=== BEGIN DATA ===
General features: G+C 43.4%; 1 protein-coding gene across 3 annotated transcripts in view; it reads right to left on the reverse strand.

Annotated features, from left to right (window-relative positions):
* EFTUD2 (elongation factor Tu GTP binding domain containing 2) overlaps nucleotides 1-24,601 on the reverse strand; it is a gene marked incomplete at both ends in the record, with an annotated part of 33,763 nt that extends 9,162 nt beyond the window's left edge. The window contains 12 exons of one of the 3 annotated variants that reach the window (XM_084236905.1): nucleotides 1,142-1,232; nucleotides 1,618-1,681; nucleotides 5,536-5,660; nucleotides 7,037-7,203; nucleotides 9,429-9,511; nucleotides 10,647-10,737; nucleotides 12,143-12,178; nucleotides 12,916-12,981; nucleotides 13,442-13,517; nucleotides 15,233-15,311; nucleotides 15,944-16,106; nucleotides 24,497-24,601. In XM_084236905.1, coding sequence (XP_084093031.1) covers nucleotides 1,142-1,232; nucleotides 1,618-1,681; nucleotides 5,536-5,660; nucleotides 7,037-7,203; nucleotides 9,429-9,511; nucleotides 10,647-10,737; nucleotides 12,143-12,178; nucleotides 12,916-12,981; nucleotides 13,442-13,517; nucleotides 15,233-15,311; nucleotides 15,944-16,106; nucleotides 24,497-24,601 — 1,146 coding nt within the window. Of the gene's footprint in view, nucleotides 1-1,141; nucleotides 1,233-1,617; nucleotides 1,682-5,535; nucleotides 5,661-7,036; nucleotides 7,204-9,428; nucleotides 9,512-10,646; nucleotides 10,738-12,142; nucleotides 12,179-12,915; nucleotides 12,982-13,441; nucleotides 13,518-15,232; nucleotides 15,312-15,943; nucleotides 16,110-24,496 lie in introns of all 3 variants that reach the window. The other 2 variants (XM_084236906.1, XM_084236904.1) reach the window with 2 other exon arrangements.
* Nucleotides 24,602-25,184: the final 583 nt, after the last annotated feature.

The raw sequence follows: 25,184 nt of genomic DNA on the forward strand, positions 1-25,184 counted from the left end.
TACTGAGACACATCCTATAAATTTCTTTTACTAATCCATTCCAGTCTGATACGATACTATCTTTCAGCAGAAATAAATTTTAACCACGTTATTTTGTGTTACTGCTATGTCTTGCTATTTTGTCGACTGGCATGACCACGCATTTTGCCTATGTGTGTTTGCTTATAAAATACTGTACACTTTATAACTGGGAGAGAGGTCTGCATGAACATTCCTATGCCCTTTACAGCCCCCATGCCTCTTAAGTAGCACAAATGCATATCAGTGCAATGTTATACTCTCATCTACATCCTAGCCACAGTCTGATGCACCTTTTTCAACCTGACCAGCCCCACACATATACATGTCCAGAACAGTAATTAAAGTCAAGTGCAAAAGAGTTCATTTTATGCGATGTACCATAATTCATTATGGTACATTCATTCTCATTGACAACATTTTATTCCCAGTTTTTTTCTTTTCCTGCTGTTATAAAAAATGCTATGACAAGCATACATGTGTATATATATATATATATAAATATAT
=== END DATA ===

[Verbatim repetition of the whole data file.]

General features: G+C 43.4%; 1 protein-coding gene across 3 annotated transcripts in view; it reads right to left on the reverse strand.

Annotated features, from left to right (window-relative positions):
* EFTUD2 (elongation factor Tu GTP binding domain containing 2) overlaps nucleotides 1-24,601 on the reverse strand; it is a gene marked incomplete at both ends in the record, with an annotated part of 33,763 nt that extends 9,162 nt beyond the window's left edge. The window contains 12 exons of one of the 3 annotated variants that reach the window (XM_084236905.1): nucleotides 1,142-1,232; nucleotides 1,618-1,681; nucleotides 5,536-5,660; nucleotides 7,037-7,203; nucleotides 9,429-9,511; nucleotides 10,647-10,737; nucleotides 12,143-12,178; nucleotides 12,916-12,981; nucleotides 13,442-13,517; nucleotides 15,233-15,311; nucleotides 15,944-16,106; nucleotides 24,497-24,601. In XM_084236905.1, coding sequence (XP_084093031.1) covers nucleotides 1,142-1,232; nucleotides 1,618-1,681; nucleotides 5,536-5,660; nucleotides 7,037-7,203; nucleotides 9,429-9,511; nucleotides 10,647-10,737; nucleotides 12,143-12,178; nucleotides 12,916-12,981; nucleotides 13,442-13,517; nucleotides 15,233-15,311; nucleotides 15,944-16,106; nucleotides 24,497-24,601 — 1,146 coding nt within the window. Of the gene's footprint in view, nucleotides 1-1,141; nucleotides 1,233-1,617; nucleotides 1,682-5,535; nucleotides 5,661-7,036; nucleotides 7,204-9,428; nucleotides 9,512-10,646; nucleotides 10,738-12,142; nucleotides 12,179-12,915; nucleotides 12,982-13,441; nucleotides 13,518-15,232; nucleotides 15,312-15,943; nucleotides 16,110-24,496 lie in introns of all 3 variants that reach the window. The other 2 variants (XM_084236906.1, XM_084236904.1) reach the window with 2 other exon arrangements.
* Nucleotides 24,602-25,184: the final 583 nt, after the last annotated feature.

The raw sequence follows: 25,184 nt of genomic DNA on the forward strand, positions 1-25,184 counted from the left end.
TACTGAGACACATCCTATAAATTTCTTTTACTAATCCATTCCAGTCTGATACGATACTATCTTTCAGCAGAAATAAATTTTAACCACGTTATTTTGTGTTACTGCTATGTCTTGCTATTTTGTCGACTGGCATGACCACGCATTTTGCCTATGTGTGTTTGCTTATAAAATACTGTACACTTTATAACTGGGAGAGAGGTCTGCATGAACATTCCTATGCCCTTTACAGCCCCCATGCCTCTTAAGTAGCACAAATGCATATCAGTGCAATGTTATACTCTCATCTACATCCTAGCCACAGTCTGATGCACCTTTTTCAACCTGACCAGCCCCACACATATACATGTCCAGAACAGTAATTAAAGTCAAGTGCAAAAGAGTTCATTTTATGCGATGTACCATAATTCATTATGGTACATTCATTCTCATTGACAACATTTTATTCCCAGTTTTTTTCTTTTCCTGCTGTTATAAAAAATGCTATGACAAGCATACATGTGTATATATATATATATATAAATATAT